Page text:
Tuesday, November 08, 2016

Review of financial goals

I wrote about my offensive and defensive strategies two years ago here, but never really got a chance to review it to see if it's still relevant. Let's do it now.

In that post, I talked about the dilemma of using cash to shave off interest at 2.6% by doing a partial capital repayment, or using it to invest in the market by getting a return of more than 2.6%. It's not an easy solution and I opted to do both to avoid the two extreme end game scenario of being asset rich but cash poor OR paying excessive interest for my housing loan and being in debt for a good 30 yrs. So, I came up with 3 plans:


1. HDB capital repayment plan

This is to top up 12k every year, shared between me and my wife, so that my 30 yrs loan will be shortened by about half. So far, I've been consistently topping up 12k towards the end of every year towards the completion of goal. From last calculation, I would have finished the loan in another 12 years. I talked to my wife about the interesting scenario where my son will be stressing over his PSLE while we will be celebrating and popping champagne for a completed milestone of finishing our HDB loans, LOL! Finishing our home loan will be one of the greatest accomplishment and I look forward to giving HDB my last check to wrap up the whole affair.


2. Build up of capital for 1k/mth dividend plan

This plan is to build up a base of 240k capital, and when invested at >5% pa, will generate 1k/month. In that post, the expected duration is about 2-3 yrs and I think I'm still on track towards that goal. Next year will be the 3rd year and I don't see why I can't fulfill this project on time. Well, at least for the capital build up phase. I intend to slowly deploy even if I have the capital, so there's no rush to get the 1k/month. Realistically, I can channel $20-40k per year to this project, depending on how much I can save, and that depends on how much income I can earn, which is a variable. Every year, my income will drop drastically as the graduating students leave so I will have to work hard to push it up to last year's income as fast as possible in order to save more. I was initially worried about my income for 2017, but I felt a lot more secured when currently I have about 75% of my income confirmed for 2017. I should be able to start 2017 running. This 1k/month dividend income will come in at a very good time as I will have to reduce my work load to prepare for more family time. It couldn't have come at a better time, so I'm glad I started this way ahead.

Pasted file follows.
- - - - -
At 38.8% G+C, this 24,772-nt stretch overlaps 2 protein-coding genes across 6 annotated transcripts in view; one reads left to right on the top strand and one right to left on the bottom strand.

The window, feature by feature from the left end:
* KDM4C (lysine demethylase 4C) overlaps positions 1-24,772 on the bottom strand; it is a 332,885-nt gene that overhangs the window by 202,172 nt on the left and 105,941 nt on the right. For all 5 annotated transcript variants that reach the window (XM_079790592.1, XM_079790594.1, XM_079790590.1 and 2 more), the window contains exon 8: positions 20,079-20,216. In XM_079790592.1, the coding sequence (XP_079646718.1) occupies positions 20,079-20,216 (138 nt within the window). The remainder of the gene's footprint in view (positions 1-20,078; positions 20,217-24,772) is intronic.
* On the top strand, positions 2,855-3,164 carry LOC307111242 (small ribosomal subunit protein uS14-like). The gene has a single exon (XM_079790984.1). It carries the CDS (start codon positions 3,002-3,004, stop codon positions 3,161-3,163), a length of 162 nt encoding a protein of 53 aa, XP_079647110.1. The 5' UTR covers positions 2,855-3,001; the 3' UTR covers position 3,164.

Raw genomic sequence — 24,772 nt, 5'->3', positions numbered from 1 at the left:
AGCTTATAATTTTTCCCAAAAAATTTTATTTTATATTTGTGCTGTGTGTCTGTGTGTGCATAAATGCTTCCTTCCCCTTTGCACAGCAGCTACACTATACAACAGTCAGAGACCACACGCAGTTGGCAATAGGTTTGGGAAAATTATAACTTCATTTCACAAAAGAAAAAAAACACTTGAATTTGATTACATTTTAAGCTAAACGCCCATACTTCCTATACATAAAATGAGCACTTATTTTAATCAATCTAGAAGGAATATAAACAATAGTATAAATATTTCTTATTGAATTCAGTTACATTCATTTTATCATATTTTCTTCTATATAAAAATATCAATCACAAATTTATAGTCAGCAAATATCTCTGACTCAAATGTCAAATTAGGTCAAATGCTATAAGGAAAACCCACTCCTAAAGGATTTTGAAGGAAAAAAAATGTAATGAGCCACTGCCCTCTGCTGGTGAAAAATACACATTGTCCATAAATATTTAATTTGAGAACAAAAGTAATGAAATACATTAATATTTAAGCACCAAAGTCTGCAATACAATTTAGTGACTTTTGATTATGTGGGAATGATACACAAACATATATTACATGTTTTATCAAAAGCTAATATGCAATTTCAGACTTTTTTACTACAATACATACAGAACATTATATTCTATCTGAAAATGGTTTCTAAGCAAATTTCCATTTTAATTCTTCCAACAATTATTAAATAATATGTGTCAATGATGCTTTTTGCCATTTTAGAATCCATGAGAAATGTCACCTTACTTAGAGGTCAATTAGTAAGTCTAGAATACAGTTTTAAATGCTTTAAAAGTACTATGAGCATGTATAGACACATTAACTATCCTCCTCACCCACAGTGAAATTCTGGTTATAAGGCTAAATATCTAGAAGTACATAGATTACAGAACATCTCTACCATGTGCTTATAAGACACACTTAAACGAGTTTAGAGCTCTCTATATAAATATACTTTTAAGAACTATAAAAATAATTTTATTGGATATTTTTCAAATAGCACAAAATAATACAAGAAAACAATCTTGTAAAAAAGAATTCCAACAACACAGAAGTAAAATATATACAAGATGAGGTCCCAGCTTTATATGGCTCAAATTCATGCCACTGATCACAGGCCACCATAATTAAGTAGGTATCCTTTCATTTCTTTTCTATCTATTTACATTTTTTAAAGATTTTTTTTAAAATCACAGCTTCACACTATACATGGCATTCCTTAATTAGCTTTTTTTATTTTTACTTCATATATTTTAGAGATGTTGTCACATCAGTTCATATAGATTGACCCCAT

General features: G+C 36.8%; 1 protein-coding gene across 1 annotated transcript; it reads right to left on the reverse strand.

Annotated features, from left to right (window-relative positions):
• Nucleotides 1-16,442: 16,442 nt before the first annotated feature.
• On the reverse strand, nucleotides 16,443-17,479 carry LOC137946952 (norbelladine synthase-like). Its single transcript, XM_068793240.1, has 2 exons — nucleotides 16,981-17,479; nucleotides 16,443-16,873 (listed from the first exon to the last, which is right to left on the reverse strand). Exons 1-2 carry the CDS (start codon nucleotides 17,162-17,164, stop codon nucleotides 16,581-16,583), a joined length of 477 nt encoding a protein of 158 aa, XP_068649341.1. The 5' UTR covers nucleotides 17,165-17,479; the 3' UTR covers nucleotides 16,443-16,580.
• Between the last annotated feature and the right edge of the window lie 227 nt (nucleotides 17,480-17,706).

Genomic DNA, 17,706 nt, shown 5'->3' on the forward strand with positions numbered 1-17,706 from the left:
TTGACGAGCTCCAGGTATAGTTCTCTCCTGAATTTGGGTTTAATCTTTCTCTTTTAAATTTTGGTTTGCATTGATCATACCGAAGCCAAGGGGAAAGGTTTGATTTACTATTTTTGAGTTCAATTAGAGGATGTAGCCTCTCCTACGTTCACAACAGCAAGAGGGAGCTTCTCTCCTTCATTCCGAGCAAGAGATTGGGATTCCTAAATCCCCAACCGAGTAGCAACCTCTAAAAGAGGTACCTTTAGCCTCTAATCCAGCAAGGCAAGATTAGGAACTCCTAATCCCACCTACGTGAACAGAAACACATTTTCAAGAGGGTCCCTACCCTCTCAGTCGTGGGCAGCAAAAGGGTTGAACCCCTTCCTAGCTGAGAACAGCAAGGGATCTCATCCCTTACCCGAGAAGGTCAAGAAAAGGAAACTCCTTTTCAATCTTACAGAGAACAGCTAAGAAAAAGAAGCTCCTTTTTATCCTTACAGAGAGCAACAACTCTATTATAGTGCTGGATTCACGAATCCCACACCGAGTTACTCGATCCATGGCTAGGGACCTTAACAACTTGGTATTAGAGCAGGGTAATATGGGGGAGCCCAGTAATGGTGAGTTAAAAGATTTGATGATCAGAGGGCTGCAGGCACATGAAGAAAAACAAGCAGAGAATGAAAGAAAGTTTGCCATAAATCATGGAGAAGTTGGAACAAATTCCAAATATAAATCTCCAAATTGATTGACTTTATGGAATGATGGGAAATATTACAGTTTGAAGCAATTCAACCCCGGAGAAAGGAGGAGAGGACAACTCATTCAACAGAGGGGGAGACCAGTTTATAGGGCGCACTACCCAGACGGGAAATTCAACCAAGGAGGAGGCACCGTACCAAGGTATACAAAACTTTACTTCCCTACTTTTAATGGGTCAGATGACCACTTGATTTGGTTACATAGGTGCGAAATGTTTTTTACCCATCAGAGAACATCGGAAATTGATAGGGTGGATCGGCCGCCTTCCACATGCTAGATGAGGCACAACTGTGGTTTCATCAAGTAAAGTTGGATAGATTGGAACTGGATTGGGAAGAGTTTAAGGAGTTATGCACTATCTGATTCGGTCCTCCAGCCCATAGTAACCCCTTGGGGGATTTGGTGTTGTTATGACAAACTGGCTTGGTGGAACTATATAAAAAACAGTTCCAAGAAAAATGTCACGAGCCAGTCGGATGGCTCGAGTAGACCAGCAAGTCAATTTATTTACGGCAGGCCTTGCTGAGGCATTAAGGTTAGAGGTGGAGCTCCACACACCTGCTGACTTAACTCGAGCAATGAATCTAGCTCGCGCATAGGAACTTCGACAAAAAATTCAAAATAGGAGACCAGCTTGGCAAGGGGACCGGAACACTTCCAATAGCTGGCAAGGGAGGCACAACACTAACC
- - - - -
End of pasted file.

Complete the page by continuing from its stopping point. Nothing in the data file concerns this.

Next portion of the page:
3. Emergency fund of funds

This project is to do voluntary contribution to my 3 cpf accounts in order to build up a full year of mortgage payment, to the tune of 24k. I did a tweak for this project. Instead of topping up 6 to 12k as mentioned in the article, I will top up 10 to 15k as voluntary contribution annually. Firstly, this will reduce the amount of tax I have to pay. Secondly, 56.77% of the contribution amount will be channeled to my OA, so that will be about 5 to 8k every year. I will then do a partial capital repayment of 6k using CPF (instead of cash).